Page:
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Winston-Salem chronicle. (Winston-Salem, N.C.) 1974-current, September 09, 1978, Image 1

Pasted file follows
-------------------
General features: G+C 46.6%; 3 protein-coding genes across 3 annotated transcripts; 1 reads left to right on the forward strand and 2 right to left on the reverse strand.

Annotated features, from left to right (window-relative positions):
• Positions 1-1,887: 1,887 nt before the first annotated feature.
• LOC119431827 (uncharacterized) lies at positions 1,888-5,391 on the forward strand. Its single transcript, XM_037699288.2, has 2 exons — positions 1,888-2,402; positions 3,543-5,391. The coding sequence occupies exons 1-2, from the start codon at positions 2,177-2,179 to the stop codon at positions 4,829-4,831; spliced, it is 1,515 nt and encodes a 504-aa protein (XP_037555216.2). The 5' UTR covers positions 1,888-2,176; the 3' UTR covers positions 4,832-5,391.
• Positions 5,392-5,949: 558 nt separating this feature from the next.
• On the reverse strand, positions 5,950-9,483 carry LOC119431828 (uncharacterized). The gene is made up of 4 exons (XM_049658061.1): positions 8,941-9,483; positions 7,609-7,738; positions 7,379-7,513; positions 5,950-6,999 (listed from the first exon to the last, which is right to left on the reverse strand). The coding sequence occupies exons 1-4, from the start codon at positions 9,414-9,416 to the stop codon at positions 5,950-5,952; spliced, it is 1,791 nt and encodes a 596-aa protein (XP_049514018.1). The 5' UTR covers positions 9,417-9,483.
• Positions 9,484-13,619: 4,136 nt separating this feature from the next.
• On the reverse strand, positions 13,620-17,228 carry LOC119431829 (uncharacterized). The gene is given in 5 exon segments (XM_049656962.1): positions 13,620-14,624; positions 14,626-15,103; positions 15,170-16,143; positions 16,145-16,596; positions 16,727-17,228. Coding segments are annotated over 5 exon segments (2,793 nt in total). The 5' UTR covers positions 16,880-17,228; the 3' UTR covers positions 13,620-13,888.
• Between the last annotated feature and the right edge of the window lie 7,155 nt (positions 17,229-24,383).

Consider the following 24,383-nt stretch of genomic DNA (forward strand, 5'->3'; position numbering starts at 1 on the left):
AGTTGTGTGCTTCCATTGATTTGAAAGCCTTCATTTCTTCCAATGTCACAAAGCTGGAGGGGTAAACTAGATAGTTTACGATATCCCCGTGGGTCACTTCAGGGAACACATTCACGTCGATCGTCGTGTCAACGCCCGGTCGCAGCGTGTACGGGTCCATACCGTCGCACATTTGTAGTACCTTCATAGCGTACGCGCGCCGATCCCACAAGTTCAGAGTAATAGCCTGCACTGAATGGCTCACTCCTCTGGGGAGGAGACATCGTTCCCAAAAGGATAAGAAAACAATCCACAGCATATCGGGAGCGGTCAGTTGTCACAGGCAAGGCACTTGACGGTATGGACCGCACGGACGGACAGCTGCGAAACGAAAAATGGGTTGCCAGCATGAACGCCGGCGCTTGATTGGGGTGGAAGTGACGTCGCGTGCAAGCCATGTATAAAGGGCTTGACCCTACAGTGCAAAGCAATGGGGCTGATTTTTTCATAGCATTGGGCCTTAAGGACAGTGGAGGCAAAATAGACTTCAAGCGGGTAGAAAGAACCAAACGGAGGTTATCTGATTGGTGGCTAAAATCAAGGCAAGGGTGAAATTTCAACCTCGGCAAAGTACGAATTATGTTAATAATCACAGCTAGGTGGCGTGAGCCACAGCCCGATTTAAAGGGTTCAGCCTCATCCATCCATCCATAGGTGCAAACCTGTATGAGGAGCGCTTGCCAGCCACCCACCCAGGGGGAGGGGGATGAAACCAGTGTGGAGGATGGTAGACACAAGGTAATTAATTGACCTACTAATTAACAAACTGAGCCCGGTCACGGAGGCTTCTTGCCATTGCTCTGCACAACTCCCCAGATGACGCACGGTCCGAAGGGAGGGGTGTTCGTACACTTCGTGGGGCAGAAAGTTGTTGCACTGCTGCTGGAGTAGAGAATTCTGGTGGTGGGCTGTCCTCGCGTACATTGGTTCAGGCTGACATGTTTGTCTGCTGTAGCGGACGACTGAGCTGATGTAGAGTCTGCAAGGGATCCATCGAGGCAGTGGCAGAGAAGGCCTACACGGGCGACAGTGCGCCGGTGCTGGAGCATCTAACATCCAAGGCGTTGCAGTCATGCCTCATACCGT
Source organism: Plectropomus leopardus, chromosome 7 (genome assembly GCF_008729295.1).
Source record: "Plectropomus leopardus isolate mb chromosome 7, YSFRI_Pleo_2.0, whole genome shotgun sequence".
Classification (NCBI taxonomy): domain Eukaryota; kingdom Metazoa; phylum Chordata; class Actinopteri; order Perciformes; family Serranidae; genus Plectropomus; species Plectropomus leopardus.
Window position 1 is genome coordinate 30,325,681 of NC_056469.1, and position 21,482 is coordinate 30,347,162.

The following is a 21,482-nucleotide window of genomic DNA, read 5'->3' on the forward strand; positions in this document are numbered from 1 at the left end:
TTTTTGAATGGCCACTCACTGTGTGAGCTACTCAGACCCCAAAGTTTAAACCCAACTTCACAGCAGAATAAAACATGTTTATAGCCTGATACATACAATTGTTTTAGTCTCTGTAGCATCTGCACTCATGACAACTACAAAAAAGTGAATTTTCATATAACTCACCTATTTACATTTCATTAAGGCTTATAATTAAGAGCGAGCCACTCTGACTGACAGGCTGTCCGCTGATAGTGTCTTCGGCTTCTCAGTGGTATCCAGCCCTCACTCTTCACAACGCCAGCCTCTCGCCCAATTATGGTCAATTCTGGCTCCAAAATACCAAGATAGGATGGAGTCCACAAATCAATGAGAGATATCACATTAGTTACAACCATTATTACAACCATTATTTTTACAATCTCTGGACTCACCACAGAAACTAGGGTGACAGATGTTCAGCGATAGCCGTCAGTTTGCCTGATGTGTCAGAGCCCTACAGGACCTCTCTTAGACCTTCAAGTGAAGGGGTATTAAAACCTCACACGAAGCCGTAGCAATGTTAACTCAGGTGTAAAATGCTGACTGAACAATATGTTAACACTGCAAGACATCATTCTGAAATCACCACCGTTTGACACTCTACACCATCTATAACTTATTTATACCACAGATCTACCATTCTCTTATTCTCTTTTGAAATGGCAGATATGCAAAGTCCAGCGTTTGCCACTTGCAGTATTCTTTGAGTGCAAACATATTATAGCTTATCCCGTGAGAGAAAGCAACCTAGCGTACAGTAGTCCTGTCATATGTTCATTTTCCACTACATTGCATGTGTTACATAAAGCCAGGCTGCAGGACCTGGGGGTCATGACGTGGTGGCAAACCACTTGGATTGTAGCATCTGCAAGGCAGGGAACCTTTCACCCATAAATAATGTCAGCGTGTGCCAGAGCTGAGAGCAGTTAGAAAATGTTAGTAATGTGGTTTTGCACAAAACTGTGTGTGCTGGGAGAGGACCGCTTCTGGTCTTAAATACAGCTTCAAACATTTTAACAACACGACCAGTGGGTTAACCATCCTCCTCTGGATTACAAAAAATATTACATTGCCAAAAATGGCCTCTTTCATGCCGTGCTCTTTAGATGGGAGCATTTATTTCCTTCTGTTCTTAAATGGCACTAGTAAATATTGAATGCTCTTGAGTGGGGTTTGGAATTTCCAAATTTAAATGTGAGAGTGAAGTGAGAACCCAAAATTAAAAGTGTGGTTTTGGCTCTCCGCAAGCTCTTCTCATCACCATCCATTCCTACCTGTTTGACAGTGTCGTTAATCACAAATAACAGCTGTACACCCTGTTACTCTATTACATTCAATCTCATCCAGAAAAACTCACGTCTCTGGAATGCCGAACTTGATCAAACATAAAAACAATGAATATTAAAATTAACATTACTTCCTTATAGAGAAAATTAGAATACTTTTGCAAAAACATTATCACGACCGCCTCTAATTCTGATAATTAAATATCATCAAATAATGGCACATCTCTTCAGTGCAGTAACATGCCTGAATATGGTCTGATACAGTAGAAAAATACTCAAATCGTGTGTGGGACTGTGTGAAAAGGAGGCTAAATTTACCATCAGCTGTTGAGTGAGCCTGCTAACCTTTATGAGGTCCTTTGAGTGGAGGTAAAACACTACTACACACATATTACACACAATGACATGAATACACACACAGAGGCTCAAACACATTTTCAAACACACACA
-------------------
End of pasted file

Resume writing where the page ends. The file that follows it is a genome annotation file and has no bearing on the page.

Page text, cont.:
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\ V --- - , I * i 111 lin?f I I I I VolumeV, Number 2 20 cents* Caucus tc By John W, Temple too Stiff WriterThe Democratic Black Leadership Caucus, a statewide coalition of black leadei#, is preparing to launch a "prescriptive learning" program geared to aid black students having problems in school, particularly 11th graders about to face the competency test in November. This Droiect will be conducted in at least 20 counties. say organizers, by volunteers who have received special training*pr6vided by the caucus. State Sen. Clarence Lightner, D-Wake, caucus president, said in a telephone interview, "We realize that the state is going to do something, but it's always better to have our own. "In this first year, we are interested in salvaging as many of these youngsters as possible who are going to be thrust into life without diplomas," said Lightner. Alumni and I Eyes UNC R< By John W. Templeton The coalit ? Staff Writer alumni asso The.... North Carolina Alumni and ly-black stat Fr le nds Ood lit ion ~ * i s or^ d n 1 z i n g ?a?group was c Winston-Salem-Greensboraarea commit- strengthen^ tee to make a-major impact on the Quether , University _ of North Carolina systems - representafi upcoming study of program duplication terim co-chj among Winston-Salem State, N.C. A&T said, "We State and UNC-Greensboro. thing happ Plans for the committee were unveiled happened 1 during the first regional meeting of the desegregati coalition, held - Saturday at Winston- "The mo State. Speakers during the session funding." s called the program duplication report, funds so th due December 1, one of the most critical selves up. parts of the UNC desegregation plan. nursing pro Among those present at the luncheon hasn t bee meeting were state personnel director needs. Harold Webb, the main speaker; assi- Nursing stant secretary of natural resources and issue in th< community development Eva Clayton; Study. All t WSSU chancellor H. Douglas Covington; nursing pro county commissioner Mazie Woodruff The prog and-local NAACP president Patrick received_im mirston:^-^^= ? relatively h all for you = LOiWElL WAGES are paid N.C. factory workers than any other Southern state, see page 2. .-BATTERED WOMEN have a place they can go to ? a xl J - ^ ior sneuer, gei inc ueians on page j. EAST WINSTON library has a rejuvenation, see Editorials, page 4; plus the introduction of the latest idea from Henry's fertile mind, "Black Everyman." TRANSCRIPT of the Neal-Horton issues forum begins on page 5. CHRONICLE PROFILE features a man who can't escape music on page 7. BOHANNON, a drummer who moves to his own beat, tells about his views of music in Vibes, page 8. BLACK ON SPORTS goes out on the limb again in favor of the mighty Rams, page 11. SO gj j w * v 91 The ESR Softball Champions of Piedmont Circle art pictured with Carl Monroe at the ESR AWARD1! 4? -ui' i-11 'u^ i "-' , , v .... .... . "The NEWSpaper Winston's be > Launch 'Li "We-feel this competency test is being brought on at ?an accelerated rate that will do us'some damage;*^he? The impetus to this program is the new statemandated competency and annual testing program. Dry runs of the competency test and the first application of the annual tests have shown black and ooor students achieving at a lower rate than nth#?r -students. -During the past summer, scattered groups and institutions throughout the state have held tutoring sessions and remedial workshops geared to aid students likely to have problems with the tests. A coalition has also been formed to try to block the implementation of the test by boycotts, if necessary, and the state NAACP is considering filing suit to stop the test. Details of the plan will likely be unveiled ACCthe :riends , ion is made up of the national riationiL-Qt-the-five historical^ e-supported universitiejsv*TJig^ : ng of the five schools. Z. . ive to the coalition and in- ? >fr " SBj I iirman of the new committee, T a > K don't want to see the same I ^ ^ en to our universities that BJ " - [ :o our high schools during ^t| - ^Bp st significant issue is enough aid Wilkins. "We need more ^ e universities can pull them- ? A 1 can't see closing xlown the -. ^1 ' mm' gram at WSSU when it really ;n given the resources it mm i schools will be an important m \ 2 Winston-Salem Greensboro J [j hree of the state schools have J? grams. ^ ~ rams at A&T and WSSU have l">" ? favorable publicity because of igh rates of failure by their "~;_ZL See Page 3 Women Fii By Yvette McCullough Staff Writer There are many ways to measure success. Some people measure a person's success by the car he drives, the house he lives in or the type of job he has. For some time, the only way some women measured i_ a.\ :_ i 1 J_ tu_.. ...... tnetr success was inruugn ineir nusoanus. 1 ncy wcic Mr. X's wife or their husband was Mr. X. Today women are making great strides by achievi ng success in their own right. Many women today are .seeking out careers in addition to or instead of marriage. Through their careers they have acquired success and recognition in their own right. We talked to five women in five different fields who have chosen the path of having careers and have found Hftki IImBI I f ml Banquet, which wu held Friday night a! the Beaton i Convention Center. % ^ en waiting for" 18 paj earning Pi causus meeting this weekend at Saint Augustine's Xcffiege in Raleigh ; t VjoopdinatoFti of tht* project are Ett RlchmtMizefcag^ associate professor psychiatry at N.C. Central Universi-"" ty who designed the learning materials to be used, and Barbara Wills, state coordinator of volunteer services in the Department of Natural Resources and Community Development who is helping to organize the program. Mizell said by telephone, "It (the program) is: designed to expose students to some of the issues and things they will be dealing with in the testing program." "The instructional materials are designed from the actual material in the tests,!' he added. "We looked at each objective and designed an activity based around it-" "It's a prescriptive program we will test them and if they are not performing at least an 80 per cent level, ? Plenty I U LfU There was a lot going on over the Labor Day weekend, whatever one's interest. To name a few events, the Busl nessmen's Action Lea_ gue drew several thonsand spectators to the downtown mall for~fts Black Art Festival and Winston-Salem State played THE GAME against A&T. We bring ^ ?? yon the sights of last ^^r~rw w ~ j weekend with two spe* T ^ V clal picture displays. f l JRH i _/ On page seven, adfir J inEre some of the wln w ,k j * nlng exhibits In the feer ^ is) ' ' ^val and on page twelve, w i check out the "anatomy of a victory." To give you a couple of g,, ESI samples, Charles Robinson [left] displays his first prize winning painting at the mall and Coach Bill Hayes looks - ?:?? ? on~wtth~Concern; id Success o wino riit*o CII^POCC \A/^ CHAVP o mvaoui v vi juv.vv j j . v kjpv/nv %v/ v/ w vhvavij Andrews, a Director of Nursing, Elaine Gray, Music Director for a radio station, Annie Hairston, an elementary school principal, Annie Kennedy an attorney at law and Georgia Smith, Branch Manager of a bank. GWEN ANDREWS has been the Director of Nursing at Baptist Hospital for the last four years. She was also the director of nursing at Reynolds Hospital, and an instructor of nursing at Winston-Salem State University. Andrews said that her advanc ement at Baptist hospital happened qu ickly. She art ived at the hospital in 1970 as an assistant nursing director and See Page 10 Aldermen Oppose Mayor's Nominees By Yvette McCullough Staff Writer The Winston-Salem Board of Aldermen delayed action on selecting volunteers to serve on various city boards and commissions because of disagreements between some of the Aldermen. The appointments to the boards made by Mayor Wayne Corpening were met with substitute nominees by some of the Aldermen. In the prepared agenda, Corpening had listed a set of nominees to the various committees. When the Aldermen began to vote, Alderman John J. Cavanagh substituted the name of Henry Lauerman for J. Clifton Harper to the Board of Alcoholic Control, which was approved. However when Alderman Larry Little ai>ked that Evelyn Terry be nominated for Chairman of the board of Alcoholic Control, he was met with opposition. Alderman Jon Devries said that names should be See Page 1 7 * r / T.T'jrT*1*^' " ' ' " ""il u " --re]7~II > L..IMI V ^es this week Saturday Sept. 9, 1978 ogram' we will work on the areas where they are weak," said utc learning specialist.-?-- ? - -- __ Nfeg4l sa*4r b u i 11 ^ in portion for p-axenls; paf^HTsyfiauiq ai5u I'lmiy ww eipuwu ti> iwin uf these things." He said parental involvement would grefatlv aid the student's progress. Wills said several workshops will be held around the state during which lay volunteers will be instructed in how to conduct the program more... The volunteers would hold sessions after school two or thre^73ays a we?k~tfrhomes, churches or possible tt? even the schools themselves. However, Mizell said the program is not in competition with Ihe schools. "We consider this program not to be taking the place, but to complement what they're being exposed to in the traditional classroom setting." See Page 2 A Hfey Racism is not always as flagrant as burning crosses or "strange fruit" on southern tree limbs. It can sometimes be as inadvertent as a mud splash from a passing car: still damaging, but not quite actionable. They were a young black couple, buying their baby her first pair of "walking shoes." While the mother and the saleslady wrestled with the squirming toddler and her stiff, new shoes, theTather hunched in the waiting chair at a distance observing the ritual of purchase. A blonde lady in a purple-flowery dress was sitting in the chair next to the father. Her shoes were off, and she was waiting for the clerk who had vanished into the stockroom with her size and style number. The blonde lady suddenly leaned over, all smiles. "What a pretty baby!" she exclaimed. There was a glow to his smile. "Thanks," he murmured. "How old is she?" He supplied the answer, glancing fondly at his offspring clumping before the mirror in new shoes. The cor.sd?\*tion progressed to "How much does she weigh?" and "What's her name?" and the sort of chatty baby questions parents always get. The father was happily telling the stranger all the funny little baby stories about his pride and joy. Suddenly in the same bright voice, the blonde lady asked: "And are you two married?" His "yes" was nearly inaudible. As the shoes were wrapped and paid for, the conversation between the blonde lady and the father faltered on. It was different, somehow, but the blonde lady didn't seem to notice. Now her bright questions were answered "yes" and "no" in a monotone. He wasn't really listening any more. The purchase was completed, ami he stooa up 10 join his wife. As he opened the door for her and they left the store, he said to his wife in a quiet, angry voice: "She asked if we were married. She wouldn't have asked that if we were white." Sharyti Bratcher